MOWEAQUA, Ill. (WCIA) — The community’s ambulance service may go out of business. It used to run off volunteers, but those are hard to come by. Now, payroll is too high to manage.
The EMT director says they’ve run out of answers. People living in and around town face a troubling road ahead. Come March, the closest ambulance could be 20 – 40 minutes away.
“Very concerned about our community. People are going to die waiting on an ambulance to get here.”
Without enough volunteers, they’re headed for shut down.
“It’s sad that the volunteers have gotten to this point.”
“We have been begging for help since 2012 and, right now, it’s becoming reality.”
This ambulance service has been around since 1982 and, before last year, they fully operated using volunteers until they started having to pay for employees. That’s when the money problems began.
“At that time, right time started running into funding issues. It’s going to take approximately $250,000 a year to run Moweaqua Ambulance.”
A cost they can’t keep up with. Services are paid either by insurance companies or through a community subscription program.
“If a village of 800 people want an ambulance, they should be able to have an ambulance with certified EMTs.”
Local farmer Eric Shuster says he’s outraged. Monday, he nearly died after a chemical spill on his farm.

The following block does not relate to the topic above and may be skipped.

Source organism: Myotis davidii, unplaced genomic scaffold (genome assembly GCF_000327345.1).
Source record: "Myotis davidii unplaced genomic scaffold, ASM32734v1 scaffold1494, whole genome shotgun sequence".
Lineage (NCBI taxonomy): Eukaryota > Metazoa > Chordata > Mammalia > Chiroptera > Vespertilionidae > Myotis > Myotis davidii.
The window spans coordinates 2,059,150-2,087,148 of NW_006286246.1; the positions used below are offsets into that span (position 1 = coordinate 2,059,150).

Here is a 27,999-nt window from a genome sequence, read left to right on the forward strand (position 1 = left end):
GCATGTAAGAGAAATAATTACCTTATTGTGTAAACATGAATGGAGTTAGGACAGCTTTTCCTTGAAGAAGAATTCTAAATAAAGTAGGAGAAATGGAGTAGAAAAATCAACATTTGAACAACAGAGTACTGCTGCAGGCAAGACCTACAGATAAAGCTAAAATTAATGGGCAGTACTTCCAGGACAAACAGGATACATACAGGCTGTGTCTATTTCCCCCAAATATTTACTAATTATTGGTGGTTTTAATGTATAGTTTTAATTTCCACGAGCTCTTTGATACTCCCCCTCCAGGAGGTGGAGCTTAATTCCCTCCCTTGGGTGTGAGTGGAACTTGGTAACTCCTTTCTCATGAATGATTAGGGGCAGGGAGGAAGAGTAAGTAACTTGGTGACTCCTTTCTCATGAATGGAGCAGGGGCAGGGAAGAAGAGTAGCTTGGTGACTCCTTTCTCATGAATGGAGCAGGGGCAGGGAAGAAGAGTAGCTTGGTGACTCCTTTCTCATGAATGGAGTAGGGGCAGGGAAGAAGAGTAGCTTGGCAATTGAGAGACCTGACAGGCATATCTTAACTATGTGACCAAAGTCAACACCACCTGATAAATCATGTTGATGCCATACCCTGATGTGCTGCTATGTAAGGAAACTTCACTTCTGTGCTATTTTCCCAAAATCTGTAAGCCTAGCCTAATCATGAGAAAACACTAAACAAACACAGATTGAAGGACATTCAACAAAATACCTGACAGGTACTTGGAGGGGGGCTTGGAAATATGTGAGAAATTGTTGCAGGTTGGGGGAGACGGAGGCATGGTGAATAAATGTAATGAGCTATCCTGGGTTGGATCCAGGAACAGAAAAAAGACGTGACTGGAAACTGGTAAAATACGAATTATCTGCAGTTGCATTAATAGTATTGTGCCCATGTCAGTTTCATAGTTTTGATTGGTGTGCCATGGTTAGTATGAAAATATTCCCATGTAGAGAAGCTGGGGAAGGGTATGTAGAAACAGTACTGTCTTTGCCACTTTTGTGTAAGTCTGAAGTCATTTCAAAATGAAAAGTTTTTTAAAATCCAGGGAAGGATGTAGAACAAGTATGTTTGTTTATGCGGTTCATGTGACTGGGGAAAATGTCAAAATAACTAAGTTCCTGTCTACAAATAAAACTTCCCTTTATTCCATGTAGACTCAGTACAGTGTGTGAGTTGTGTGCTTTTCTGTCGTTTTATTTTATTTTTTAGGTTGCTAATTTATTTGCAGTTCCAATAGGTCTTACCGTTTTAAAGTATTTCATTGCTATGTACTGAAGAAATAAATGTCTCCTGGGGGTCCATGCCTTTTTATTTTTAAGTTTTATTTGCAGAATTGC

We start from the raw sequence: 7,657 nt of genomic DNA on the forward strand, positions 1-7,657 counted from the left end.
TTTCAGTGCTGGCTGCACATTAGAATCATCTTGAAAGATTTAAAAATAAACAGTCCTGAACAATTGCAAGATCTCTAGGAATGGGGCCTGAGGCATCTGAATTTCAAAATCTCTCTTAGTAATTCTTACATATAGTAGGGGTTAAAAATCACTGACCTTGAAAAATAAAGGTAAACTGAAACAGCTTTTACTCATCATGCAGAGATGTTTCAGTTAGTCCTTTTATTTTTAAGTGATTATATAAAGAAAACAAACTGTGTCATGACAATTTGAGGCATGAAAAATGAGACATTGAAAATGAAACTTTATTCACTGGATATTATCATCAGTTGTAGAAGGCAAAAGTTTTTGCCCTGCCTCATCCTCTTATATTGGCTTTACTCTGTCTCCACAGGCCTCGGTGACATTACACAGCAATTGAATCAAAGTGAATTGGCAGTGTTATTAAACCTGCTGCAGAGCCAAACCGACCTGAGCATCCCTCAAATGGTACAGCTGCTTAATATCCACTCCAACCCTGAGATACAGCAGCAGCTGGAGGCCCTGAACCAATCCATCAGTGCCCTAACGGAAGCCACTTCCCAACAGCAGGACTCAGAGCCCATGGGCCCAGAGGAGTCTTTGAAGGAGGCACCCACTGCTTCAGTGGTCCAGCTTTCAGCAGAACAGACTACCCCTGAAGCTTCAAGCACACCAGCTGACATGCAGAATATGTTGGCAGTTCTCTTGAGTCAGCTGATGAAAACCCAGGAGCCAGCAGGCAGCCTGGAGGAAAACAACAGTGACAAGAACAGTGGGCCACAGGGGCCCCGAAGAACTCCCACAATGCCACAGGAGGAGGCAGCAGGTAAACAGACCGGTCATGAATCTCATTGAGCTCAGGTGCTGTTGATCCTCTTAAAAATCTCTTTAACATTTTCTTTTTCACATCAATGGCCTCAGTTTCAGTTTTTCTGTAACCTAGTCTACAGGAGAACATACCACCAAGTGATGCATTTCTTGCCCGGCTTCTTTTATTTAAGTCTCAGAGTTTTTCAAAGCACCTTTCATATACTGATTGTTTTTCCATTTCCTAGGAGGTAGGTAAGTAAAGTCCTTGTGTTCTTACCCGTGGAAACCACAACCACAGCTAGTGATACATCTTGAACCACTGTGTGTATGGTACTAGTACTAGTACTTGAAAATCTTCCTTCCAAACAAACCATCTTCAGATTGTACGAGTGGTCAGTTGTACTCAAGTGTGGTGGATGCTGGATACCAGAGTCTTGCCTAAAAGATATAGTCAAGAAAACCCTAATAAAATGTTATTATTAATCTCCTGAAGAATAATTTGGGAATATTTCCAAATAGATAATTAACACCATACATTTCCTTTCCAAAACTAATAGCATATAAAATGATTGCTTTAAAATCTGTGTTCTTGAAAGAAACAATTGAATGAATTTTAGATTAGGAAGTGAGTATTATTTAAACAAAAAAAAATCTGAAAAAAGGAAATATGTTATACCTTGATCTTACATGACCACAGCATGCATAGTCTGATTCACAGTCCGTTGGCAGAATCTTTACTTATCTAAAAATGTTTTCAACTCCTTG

“It is a little scary, but knowing your ambulance is close, it’s the first thing that went through our minds as soon as I got out the tractor was 911.”
He says something needs to be done, but Spa says it’s easier said than done.
“Nobody’s willing to give up yet, but it may be too late.”
If it’s shut down, Spa says ambulances from Pana, Shelbyville or Decatur would handle the calls. Some fear the extra time could increase wait times in those areas.
Firefighters will still be in the area, but would need EMT assistance for medical calls.
Moweaqua Ambulance Service is using social media to try to recruit volunteers. Right now, it only has ten and is paying 17 people to help keep services running.
The ambulance director says she’s talking to the village, but it does not have the money to keep the service running.